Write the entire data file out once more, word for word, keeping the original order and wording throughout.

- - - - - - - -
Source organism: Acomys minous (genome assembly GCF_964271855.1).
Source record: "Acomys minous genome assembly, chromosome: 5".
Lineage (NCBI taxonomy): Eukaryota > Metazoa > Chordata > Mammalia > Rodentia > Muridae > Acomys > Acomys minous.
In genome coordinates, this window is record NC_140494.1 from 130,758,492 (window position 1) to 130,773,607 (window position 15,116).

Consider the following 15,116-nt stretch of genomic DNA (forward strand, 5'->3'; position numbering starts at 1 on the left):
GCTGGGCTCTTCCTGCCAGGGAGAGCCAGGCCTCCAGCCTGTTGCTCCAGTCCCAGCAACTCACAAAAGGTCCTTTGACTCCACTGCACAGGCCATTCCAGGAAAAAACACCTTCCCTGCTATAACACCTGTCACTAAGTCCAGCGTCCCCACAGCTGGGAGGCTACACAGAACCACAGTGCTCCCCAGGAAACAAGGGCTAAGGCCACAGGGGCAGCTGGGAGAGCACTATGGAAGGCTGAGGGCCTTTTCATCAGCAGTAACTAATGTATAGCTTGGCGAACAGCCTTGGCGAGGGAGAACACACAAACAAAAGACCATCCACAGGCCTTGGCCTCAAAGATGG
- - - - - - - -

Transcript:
Source organism: Acomys minous (genome assembly GCF_964271855.1).
Source record: "Acomys minous genome assembly, chromosome: 5".
Lineage (NCBI taxonomy): Eukaryota > Metazoa > Chordata > Mammalia > Rodentia > Muridae > Acomys > Acomys minous.
In genome coordinates, this window is record NC_140494.1 from 130,758,492 (window position 1) to 130,773,607 (window position 15,116).

Consider the following 15,116-nt stretch of genomic DNA (forward strand, 5'->3'; position numbering starts at 1 on the left):
GCTGGGCTCTTCCTGCCAGGGAGAGCCAGGCCTCCAGCCTGTTGCTCCAGTCCCAGCAACTCACAAAAGGTCCTTTGACTCCACTGCACAGGCCATTCCAGGAAAAAACACCTTCCCTGCTATAACACCTGTCACTAAGTCCAGCGTCCCCACAGCTGGGAGGCTACACAGAACCACAGTGCTCCCCAGGAAACAAGGGCTAAGGCCACAGGGGCAGCTGGGAGAGCACTATGGAAGGCTGAGGGCCTTTTCATCAGCAGTAACTAATGTATAGCTTGGCGAACAGCCTTGGCGAGGGAGAACACACAAACAAAAGACCATCCACAGGCCTTGGCCTCAAAGATGG